Barrel Jellyfish, Aberdovey shoreline

The most anomalous find was a dead barrel jellyfish (Rhizostoma pulmo), a common enough sight in warm summer months, but the first I have ever seen in winter.  The barrel jellyfish is distinguished by a thick rubbery bell and “arms” rather than tentacles, which have a distinctive frill along their edges. This is a  small one, but they can reach up to 1m in diameter and are the largest of jellyfish to be found in UK waters.  They have a mild sting.   The Marine Conservation Society collects sightings of jellyfish (and turtles, crawfish and basking sharks) throughout the year, so if you see one it is worth going to the MCS’s sightings page and filling in their online form.  There’s a good jellyfish identification guide on the IWS website, from which the following is taken:

Barrel jellyfish details

I also found two new eggcases.  If you are new to eggcases, have a look at my post on the subject, where I go into some detail.  These were very unlike the nursehound case that I found on the beach that day, but very distinctive.  Using the Shark Trust’s identification guide, it was possible to narrow them down to a Thornback Ray (Raja clavata) and a Spotted Ray (Raja montagui).  My photos of the two cases are below, together with the Thornback Ray  relevant page from the Shark Trust’s identification guide.

A page from the Shark Trust’s identification guide, accompanied by photos of the two eggcases found today.

Common piddock (Pholas dactylus)

The bivalve shell I picked up and kept is neither unusual nor relevant to any conservation programmes, but it is simply very attractive, with a wonderful textured surface, and I had never seen one before.  It’s a common piddock (Pholas dactylus), one of four species of piddock found mainly in the south and wet of Britain, all white. They are specialist borers, using the ridges for drilling into hard substrates to create burrows.  They have feeding siphons which reach out from the burrow into the sea to collect nutrients, and in the case of the common piddock the siphons are bioluminescent and glow green in the dark.  Shells can be up to 12cm long, and this one is exactly 12cm long.

I picked up a piece of seaweed that was a deep pink when I found it, and it turned black when I left it to dry out.  It’s a new one on me so I looked it up:  clawed fork weed (Furcellaria lumbricalis).  It only has the pods at the ends, which are its reproductive structures, in winter.  It tolerates low saline conditions, so will grow even in estuary waters.

 

Snow on the hills on the Ceredigion side of the Dyfi estuary

Snapshots today, walking down Balkan Hill for some odds and ends in the village.  Not very sharp, because I was using the tiny camera I keep in my handbag.  I didn’t dare take my good kit because I knew if I had it with me I’d end up walking along the beach for a couple of hours, and I didn’t have time today!  The very short video at the end is just the view over the estuary and Cardigan Bay beyond from my window as the sun went down, with pink smoke!  The days are getting noticeably a little longer, although it seems like a very long haul to get from the shortest day on 21st December to the end of March.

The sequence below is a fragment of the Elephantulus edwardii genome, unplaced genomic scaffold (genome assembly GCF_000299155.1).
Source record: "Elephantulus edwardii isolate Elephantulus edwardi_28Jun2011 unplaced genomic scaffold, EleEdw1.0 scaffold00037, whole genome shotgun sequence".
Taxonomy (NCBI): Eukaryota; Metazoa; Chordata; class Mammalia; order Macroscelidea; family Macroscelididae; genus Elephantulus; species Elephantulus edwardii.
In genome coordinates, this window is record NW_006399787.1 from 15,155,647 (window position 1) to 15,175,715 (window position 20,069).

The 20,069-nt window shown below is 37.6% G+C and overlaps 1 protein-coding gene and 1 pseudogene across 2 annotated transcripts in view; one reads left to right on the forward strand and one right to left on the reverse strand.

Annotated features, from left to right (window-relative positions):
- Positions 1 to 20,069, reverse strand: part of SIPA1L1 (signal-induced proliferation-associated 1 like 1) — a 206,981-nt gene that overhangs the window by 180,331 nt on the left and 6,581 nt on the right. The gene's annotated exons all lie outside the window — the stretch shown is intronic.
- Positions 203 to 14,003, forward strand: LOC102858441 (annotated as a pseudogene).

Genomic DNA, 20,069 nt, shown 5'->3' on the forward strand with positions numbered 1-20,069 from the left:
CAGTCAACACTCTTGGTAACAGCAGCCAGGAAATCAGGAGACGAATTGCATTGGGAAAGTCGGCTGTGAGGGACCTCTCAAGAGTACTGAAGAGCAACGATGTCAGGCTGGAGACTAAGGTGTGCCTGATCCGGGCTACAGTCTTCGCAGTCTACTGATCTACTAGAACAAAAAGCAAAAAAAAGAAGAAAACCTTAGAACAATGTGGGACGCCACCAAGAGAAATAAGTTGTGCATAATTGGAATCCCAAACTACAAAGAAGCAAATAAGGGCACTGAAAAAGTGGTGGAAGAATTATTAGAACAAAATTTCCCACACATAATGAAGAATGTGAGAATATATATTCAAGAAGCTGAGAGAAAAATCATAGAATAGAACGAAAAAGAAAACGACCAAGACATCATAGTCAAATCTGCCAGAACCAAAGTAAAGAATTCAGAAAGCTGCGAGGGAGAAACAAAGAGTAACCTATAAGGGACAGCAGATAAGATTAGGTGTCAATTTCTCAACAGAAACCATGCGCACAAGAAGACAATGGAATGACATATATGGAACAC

Gales and bleak skies yesterday, sunshine today, a mad but wonderful contrast

Yesterday morning my first job was to go and retrieve the blue bins that had cascaded down the hill when their trolley fell over during the night.  I was awake much of the night listening to it.  Today was an amazing contrast.  Things started off a little grey, with sunshine filtering through the clouds, but by the afternoon the sun dominated, and although there were still clouds, they were an attractive gradient from pure white to dark purple and charcoal, the perfect foil for the brilliant cerulean blue.  I had only walked down to go to the Post Office, but somehow found myself cutting through the dunes and striding along the incoming tide on the beach. So happy.

Oystercatchers on the foreshore at Aberdovey this afternoon

I was so lucky this afternoon to see two wonderful oystercatchers on the foreshore.  I was on the members’ terrace of the Literary Institute (I promise that I am a member and wasn’t trespassing!) and heard a high-pitched peeping noise coming from below.  And there they were.  Squinting into the sun, I suddenly saw two absolutely perfect little waders rushing around on their spindly pink legs picking up mussels from amongst the seaweed and bashing them with their long, strong orange beaks against the stones.  You can hear the peeping and bashing noises on the video below.  The camcorder did a remarkably good job, given that I was shooting straight into the sun.   Oystercatchers also target cockles, limpets, small crabs and shrimps, all of which are available in the area.  Although oystercatchers (Haematopus ostralegus) are common on coasts, and I have seen them at the mouth of the Dysynni, I have never seen one at Aberdovey before.  I was utterly charmed.  Wonderful to watch and to listen to them.  When they took off, startled by some people walking along the foreshore, the lovely white streaks against the black of their wings were clearly visible.